Failure is the most important key to success.
I know that may seem a bit counter-intuitive, so let me explain:
I have had the honor of interacting with thousands of people over the years in many capacities — as a speaker, as a coach, as consultant and sometimes
just as an observer. It’s not unusual for me to pull out my journal and write down observations and insights that I notice.
I was recently looking back over some of my notes and I was reminded that, for a great many people their fear of failure is literally the only thing that
is stopping them from success. Said another way, their fear of ‘criticism’ from failing is their biggest road block.
I saw it in my speaking coach role… clients are afraid of speaking because they don’t want to look bad in front of a group of people. I saw it in my business
coaching role… clients are afraid of trying a new marketing campaign because their was no assurance that it would work. I saw it in the my personal
coaching role… clients were afraid to give 100% because if they did and they failed, they would feel inadequate.
This is simply a lie.
You must change how you look at failure and begin to embrace it.
The best salesman I have ever met is a friend of mine that sells wholesale meat door-to-door. Yep, he literally cold calls on
strangers and tries to sell them meat from the back of of his truck. One day I asked him if I could ride with him and observe how he did it.
I noticed that he seemed to almost speed walk from one house to the next, never breaking a sweat when someone would literally scream at him and slam the door in his face. I asked him how he was able to do that? He simply said, “I know from experience
that 1 out 15 people I speak to will buy from me. So I just try to talk to 15 people as fast as I can. It doesn’t matter to me if the first 14 say no (or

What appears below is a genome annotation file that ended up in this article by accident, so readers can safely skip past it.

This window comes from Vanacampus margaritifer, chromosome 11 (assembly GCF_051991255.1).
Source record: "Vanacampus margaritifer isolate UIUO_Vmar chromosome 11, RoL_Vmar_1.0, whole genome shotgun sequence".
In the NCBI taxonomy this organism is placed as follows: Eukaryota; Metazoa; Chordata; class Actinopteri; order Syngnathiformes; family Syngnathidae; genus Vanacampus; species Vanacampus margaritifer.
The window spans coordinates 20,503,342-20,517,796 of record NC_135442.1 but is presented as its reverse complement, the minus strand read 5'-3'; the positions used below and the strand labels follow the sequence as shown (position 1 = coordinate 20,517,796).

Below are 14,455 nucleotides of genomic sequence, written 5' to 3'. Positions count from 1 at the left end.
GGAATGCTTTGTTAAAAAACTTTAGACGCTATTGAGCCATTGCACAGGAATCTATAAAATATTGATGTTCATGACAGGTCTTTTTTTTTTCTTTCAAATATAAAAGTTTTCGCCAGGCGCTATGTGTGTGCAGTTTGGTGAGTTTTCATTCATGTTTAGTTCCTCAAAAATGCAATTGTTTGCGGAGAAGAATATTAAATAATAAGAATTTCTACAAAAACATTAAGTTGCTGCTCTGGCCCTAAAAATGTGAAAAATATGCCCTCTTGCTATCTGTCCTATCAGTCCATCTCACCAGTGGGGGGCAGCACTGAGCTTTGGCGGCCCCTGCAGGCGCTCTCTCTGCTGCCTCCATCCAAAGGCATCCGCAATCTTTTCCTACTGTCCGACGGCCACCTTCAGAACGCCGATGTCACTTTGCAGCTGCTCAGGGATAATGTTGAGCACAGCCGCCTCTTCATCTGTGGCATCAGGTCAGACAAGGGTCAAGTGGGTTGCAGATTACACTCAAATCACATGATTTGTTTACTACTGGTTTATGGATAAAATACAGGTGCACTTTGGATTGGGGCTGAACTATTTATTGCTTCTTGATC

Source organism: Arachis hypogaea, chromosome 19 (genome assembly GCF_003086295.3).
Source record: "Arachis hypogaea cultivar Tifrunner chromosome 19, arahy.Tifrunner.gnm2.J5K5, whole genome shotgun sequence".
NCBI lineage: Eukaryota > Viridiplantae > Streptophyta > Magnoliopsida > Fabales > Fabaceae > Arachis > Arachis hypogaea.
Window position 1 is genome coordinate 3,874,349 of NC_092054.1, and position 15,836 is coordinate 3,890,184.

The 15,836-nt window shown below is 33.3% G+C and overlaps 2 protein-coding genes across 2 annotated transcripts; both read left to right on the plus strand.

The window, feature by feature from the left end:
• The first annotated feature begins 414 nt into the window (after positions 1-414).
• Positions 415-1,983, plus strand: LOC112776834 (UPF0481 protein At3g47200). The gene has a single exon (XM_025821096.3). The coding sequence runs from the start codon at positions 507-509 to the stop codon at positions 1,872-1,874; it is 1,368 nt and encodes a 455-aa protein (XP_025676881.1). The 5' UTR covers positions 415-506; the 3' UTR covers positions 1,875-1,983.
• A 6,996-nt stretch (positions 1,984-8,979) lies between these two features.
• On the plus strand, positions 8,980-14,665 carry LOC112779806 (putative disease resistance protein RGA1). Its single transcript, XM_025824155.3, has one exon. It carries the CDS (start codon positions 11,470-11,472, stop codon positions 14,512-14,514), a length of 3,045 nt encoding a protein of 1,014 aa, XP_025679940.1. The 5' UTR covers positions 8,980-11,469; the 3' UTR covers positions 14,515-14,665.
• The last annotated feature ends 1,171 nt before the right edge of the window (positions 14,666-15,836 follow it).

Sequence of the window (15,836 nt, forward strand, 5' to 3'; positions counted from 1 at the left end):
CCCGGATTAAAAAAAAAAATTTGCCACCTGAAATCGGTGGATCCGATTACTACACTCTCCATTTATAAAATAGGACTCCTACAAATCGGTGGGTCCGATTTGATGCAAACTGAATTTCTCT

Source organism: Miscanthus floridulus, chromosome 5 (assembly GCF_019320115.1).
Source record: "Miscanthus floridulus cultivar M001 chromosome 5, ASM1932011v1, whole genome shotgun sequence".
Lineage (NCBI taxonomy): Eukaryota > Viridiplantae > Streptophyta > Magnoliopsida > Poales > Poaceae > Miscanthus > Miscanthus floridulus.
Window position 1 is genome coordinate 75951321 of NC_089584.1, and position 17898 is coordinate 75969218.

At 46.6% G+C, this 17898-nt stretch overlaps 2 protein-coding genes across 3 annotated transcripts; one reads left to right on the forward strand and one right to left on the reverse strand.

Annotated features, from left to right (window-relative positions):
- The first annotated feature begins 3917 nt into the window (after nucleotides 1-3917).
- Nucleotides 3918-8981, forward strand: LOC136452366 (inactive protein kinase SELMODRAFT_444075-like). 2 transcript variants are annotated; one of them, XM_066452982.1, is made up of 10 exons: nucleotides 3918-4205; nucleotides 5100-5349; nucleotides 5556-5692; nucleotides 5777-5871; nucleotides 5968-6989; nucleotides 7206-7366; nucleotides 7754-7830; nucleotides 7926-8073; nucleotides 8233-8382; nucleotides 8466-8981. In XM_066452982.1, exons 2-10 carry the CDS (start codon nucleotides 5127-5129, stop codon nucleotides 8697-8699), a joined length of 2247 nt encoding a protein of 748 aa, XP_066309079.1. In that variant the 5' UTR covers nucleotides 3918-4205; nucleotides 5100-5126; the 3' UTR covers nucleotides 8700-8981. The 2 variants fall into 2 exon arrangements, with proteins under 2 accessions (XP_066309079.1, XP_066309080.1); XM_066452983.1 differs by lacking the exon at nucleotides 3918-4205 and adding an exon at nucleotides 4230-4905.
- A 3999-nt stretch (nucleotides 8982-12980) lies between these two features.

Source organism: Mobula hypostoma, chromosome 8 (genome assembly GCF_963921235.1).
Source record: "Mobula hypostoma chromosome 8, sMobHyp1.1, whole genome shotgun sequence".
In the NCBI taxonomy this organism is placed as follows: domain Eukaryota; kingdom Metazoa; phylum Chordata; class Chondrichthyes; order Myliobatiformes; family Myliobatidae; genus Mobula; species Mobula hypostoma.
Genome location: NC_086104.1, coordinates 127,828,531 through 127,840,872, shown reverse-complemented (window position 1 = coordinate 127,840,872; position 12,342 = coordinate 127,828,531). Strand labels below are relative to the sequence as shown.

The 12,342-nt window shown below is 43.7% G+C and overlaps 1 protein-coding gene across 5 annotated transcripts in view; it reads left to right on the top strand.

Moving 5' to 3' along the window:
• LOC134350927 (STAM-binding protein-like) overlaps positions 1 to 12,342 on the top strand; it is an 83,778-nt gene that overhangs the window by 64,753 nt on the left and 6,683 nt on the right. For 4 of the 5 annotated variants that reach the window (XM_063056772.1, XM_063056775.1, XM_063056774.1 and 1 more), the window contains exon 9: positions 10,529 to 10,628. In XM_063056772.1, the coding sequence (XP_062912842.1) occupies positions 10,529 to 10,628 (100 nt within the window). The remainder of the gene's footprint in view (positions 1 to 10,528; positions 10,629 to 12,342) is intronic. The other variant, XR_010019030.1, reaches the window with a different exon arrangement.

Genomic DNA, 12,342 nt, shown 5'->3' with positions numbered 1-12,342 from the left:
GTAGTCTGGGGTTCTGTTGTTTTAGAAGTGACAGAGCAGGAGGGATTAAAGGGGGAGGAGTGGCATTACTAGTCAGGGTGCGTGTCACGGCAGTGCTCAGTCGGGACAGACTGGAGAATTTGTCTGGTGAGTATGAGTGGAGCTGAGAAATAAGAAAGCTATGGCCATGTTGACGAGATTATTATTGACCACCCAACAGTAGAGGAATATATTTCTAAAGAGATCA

how they say it), because I know that yes is just around the corner — it’s only a matter of time.”
I’m not saying that you should set out to fail… no, I’m not saying that at all. But embracing failure as part of the process to success will serve you
far better than being so against failing that you simply don’t try. And if you are a diligent, hard working soul, it is impossible for you to fail forever
— “that yes is just around the corner” for you as well.
At Influenceology, Roberto and I have had some of our biggest laughs from our biggest failures. Perhaps you have heard the story about Roberto accepting to give
it talk in Spanish in Mexico City and he was pulled from the stage because nobody could understand his spanish. The next day he gave a talk in english and
received a standing ovation.
One time, I spent 7 days writing and producing an idea we had for a new product and NOT ONE person bought it — it was a total
flop. Did we give up? Nope, we laughed about how bad that sucked and we moved forward and a new approach and that is what is today, “The Influencer’s playbook”.
The distinction is to learn from your mistakes and move forward. Every time you have a set back, it allows you to have a comeback.